The perennial favorite of Firefox and Chrome power users has arrived. Adblock Plus for Android was just released to the Google Play Store, compatible with all devices running 2.1 or higher. Just like its desktop counterparts, it'll block ads in your browser... but only in certain circumstances. Those who are rooted (regardless of Android version) will block all ads in the standard browser and Chrome. If you're not rooted, it'll block ads on WiFi for Android 3.1 or later.
Well, folks, we don't want to say we told you so. But if you'll take a look at any app in the web version of the Google Play Store, you'll see that almost all of the reviews have had the name entry changed to "A Google User." Try to add a review, and you'll find that you're required to do so from your Google+ account.
The change seems to have affected the on-device view a little differently - according to checks on multiple devices here at Android Police, the names that were formerly there (usually linked to the old Google Profiles) are just plain gone.
There are only so many permutations of the scrolling arcade shooter, but that didn't stop developer CatfishBlues from taking a swing at it with Hyperwave. This is a top-down game that could pass for the spiritual successor to Space Invaders. You have to pilot your lone craft against all the glowing horrors of space to defend humanity. At least that's what the backstory is supposed to be. It's really just an excuse to shoot stuff, but that's okay.
Google is sending out emails to many of those who ordered Nexus 4's during the first day of availability, and were subsequently told they'd be waiting up to three weeks to get their phones. We're now hearing from numerous tipsters that Google is sending out an email indicating those orders will ship this week. Members of our team have received the email, as well. Here it is:
Back in January of this year, Qualcomm released its "Snapdragon GameCommand" app in order to highlight games specifically designed with enhancements for Snapdragon processors. Basically, it was Qualcomm's answer to NVIDIA's TegraZone. The only thing is... we didn't really hear much about it past the initial release. And now, Qualcomm has pulled the app from the Store altogether. You can go look - we'll wait.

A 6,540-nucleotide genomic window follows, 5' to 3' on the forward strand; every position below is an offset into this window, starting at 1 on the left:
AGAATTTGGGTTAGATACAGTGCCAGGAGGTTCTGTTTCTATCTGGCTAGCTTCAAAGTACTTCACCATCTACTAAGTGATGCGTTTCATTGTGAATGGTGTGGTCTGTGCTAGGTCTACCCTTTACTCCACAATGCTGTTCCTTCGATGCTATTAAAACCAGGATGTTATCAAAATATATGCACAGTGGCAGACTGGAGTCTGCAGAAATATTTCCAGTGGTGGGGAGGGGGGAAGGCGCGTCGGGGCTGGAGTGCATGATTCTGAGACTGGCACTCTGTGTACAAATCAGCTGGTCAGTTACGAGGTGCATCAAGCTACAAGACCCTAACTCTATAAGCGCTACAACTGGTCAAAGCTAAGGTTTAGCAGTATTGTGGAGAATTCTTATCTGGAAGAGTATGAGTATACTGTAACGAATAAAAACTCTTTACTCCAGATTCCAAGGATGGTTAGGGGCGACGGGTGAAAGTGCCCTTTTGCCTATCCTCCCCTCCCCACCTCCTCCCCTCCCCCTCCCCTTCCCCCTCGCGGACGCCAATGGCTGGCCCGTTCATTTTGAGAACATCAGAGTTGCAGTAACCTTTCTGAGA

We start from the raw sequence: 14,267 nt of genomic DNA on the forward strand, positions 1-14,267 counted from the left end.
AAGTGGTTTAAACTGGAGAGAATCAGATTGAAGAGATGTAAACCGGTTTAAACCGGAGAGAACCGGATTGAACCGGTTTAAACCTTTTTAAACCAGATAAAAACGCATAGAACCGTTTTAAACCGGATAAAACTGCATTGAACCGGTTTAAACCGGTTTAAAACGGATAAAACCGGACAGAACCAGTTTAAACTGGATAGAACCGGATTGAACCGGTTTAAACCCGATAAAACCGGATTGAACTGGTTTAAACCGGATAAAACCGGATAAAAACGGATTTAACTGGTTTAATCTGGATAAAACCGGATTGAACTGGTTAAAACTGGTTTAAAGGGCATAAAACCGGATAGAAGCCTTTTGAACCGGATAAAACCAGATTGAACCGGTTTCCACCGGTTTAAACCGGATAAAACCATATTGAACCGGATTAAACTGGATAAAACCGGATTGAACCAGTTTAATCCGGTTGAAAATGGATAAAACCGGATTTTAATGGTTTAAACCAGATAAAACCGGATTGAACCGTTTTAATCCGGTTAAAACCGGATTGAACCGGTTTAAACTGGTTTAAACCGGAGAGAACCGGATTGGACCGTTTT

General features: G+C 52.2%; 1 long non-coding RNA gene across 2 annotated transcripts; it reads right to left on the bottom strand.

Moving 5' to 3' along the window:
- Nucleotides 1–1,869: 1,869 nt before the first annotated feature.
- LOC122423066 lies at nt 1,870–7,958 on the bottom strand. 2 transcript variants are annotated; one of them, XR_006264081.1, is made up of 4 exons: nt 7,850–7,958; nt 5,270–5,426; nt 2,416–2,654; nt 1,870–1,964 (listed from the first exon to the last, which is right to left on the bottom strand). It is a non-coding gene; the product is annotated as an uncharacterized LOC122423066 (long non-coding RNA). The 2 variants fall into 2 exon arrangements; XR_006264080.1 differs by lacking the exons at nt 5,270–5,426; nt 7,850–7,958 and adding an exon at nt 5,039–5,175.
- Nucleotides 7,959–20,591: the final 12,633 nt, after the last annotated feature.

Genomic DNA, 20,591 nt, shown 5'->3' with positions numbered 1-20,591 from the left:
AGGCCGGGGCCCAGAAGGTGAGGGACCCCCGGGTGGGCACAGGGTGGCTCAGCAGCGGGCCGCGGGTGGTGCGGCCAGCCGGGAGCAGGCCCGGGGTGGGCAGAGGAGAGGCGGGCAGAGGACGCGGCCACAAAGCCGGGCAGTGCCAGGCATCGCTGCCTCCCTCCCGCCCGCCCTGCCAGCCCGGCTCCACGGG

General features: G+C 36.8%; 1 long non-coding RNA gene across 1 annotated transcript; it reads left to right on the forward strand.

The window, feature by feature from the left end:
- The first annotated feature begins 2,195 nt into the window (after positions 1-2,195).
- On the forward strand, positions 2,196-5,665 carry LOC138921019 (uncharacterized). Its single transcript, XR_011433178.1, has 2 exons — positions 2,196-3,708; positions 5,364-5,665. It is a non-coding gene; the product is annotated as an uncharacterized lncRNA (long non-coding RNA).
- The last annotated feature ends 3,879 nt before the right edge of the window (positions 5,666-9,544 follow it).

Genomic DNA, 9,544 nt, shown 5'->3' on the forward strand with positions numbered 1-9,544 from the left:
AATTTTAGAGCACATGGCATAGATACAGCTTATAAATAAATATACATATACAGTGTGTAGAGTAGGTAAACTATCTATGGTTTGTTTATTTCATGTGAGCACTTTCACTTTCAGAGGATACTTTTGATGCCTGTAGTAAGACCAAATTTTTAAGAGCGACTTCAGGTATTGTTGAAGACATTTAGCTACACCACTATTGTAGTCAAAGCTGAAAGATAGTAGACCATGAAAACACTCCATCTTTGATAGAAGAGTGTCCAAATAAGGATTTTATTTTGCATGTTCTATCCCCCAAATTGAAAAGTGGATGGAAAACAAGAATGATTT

Once we realized the app was missing, we reached out to Qualcomm for comment.
If you have a European or Asian model One X (read: Not AT&T), start frantically hitting that check update button - it's
peanut butter jelly Jelly Bean time. We're hearing from multiple sources that HTC is beginning to roll out Jelly Bean to the One X in various regions today.
This update brings Android 4.1.1 and Sense 4+. Expandable notifications, Google Now, and some fairly minor tweaks like a new Gallery app in Sense are in tow.
Netflix has been gently updating and adding features ever since it debuted on Android, and while today's addition isn't earth-shattering, it'll be welcome to anyone with a shiny new Nexus device. The primary addition to the 2.1 update is full support for Android 4.2, but the player UI has also gotten a pretty big facelift. Bigger buttons and more transparent elements make it a lot easier to pinpoint tracking, and the whole thing seems at least superficially faster.
I can't claim to have a solid grasp of what exactly makes dubstep appealling, nor can I understand Bieber Fever. I don't get swag. I do, though, know what the kids are into putting on their ears these days: Beats.
Let's not beat around the bush: the Sony MDR-X10's are ridiculously overwrought, flashy, made out of plastic, and endorsed by Simon Cowell. The Beats market is squarely in Sony's crosshairs with this headphone.
It seems to be a growing trend among manufacturers to show off the process behind creating their products. Today, Samsung joined the ranks, bringing us an inside look of the stress test process that the company's moneymaker undergoes. To ensure that every Galaxy S III can stand up to all the punishment you can throw at it, there are a number of machines that attempt to scratch, crack, or soak the handset to see how well it can hold up.
For the last couple of years, I've been using Mint to manage my bank account and credit cards. It offers a quick and easy way for me to know how much money I (don't) have at any given moment, as well as constantly monitor my credit cards. For me, simple is good - I don't bother with investments of any kind, so I have no use for a service that offers that sort of management.